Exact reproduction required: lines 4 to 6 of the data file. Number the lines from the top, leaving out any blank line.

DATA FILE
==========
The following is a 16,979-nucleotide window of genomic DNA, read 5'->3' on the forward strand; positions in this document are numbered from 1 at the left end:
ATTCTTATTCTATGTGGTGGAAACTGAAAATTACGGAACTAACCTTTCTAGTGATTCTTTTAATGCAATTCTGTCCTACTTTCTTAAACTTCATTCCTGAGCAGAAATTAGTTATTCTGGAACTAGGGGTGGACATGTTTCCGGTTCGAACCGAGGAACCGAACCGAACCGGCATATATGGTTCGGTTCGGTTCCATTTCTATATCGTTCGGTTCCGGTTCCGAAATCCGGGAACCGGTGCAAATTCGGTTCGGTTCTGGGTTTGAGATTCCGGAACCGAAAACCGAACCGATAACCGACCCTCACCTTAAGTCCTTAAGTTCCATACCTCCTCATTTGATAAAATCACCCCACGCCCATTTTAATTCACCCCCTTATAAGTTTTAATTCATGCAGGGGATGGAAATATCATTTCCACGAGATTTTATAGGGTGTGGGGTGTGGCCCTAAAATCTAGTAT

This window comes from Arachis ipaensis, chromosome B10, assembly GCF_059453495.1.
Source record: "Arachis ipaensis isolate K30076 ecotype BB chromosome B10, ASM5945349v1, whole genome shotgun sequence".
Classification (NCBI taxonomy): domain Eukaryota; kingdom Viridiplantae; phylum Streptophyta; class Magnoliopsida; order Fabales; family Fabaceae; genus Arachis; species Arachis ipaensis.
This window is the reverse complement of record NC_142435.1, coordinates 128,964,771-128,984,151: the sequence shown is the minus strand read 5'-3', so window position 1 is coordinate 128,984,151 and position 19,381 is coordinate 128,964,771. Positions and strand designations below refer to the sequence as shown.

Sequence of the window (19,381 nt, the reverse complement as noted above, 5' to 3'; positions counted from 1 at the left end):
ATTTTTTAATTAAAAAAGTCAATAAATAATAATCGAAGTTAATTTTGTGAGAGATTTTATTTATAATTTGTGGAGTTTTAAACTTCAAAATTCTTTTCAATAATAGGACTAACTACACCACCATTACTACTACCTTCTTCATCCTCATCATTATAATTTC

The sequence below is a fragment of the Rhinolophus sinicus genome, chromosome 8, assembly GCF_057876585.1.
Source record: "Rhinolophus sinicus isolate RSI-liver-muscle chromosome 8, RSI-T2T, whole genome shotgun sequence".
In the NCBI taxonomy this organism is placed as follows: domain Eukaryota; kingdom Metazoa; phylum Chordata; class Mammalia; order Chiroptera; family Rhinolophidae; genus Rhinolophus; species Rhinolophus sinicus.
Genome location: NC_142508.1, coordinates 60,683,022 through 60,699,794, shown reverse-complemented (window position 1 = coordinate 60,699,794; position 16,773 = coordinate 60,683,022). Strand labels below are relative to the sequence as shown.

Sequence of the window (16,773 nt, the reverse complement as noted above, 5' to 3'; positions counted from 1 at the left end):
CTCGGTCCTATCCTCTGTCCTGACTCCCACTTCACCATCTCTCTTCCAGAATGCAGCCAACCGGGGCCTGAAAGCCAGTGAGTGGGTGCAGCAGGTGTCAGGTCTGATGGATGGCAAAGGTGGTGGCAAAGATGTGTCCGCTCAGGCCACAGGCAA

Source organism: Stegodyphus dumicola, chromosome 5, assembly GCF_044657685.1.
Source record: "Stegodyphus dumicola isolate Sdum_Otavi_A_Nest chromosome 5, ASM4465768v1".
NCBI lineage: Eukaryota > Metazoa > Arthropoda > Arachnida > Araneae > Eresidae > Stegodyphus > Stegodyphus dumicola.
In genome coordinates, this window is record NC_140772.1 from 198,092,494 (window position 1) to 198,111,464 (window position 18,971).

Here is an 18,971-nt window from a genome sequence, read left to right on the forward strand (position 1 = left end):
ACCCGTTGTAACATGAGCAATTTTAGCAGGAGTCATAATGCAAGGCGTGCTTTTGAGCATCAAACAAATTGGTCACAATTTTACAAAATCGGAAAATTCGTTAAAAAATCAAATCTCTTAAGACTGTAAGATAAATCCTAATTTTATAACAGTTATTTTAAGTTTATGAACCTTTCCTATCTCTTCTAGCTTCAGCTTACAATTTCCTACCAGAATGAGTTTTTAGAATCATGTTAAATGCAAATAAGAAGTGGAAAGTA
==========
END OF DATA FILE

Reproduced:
Source record: "Arachis ipaensis isolate K30076 ecotype BB chromosome B10, ASM5945349v1, whole genome shotgun sequence".
Classification (NCBI taxonomy): domain Eukaryota; kingdom Viridiplantae; phylum Streptophyta; class Magnoliopsida; order Fabales; family Fabaceae; genus Arachis; species Arachis ipaensis.
This window is the reverse complement of record NC_142435.1, coordinates 128,964,771-128,984,151: the sequence shown is the minus strand read 5'-3', so window position 1 is coordinate 128,984,151 and position 19,381 is coordinate 128,964,771. Positions and strand designations below refer to the sequence as shown.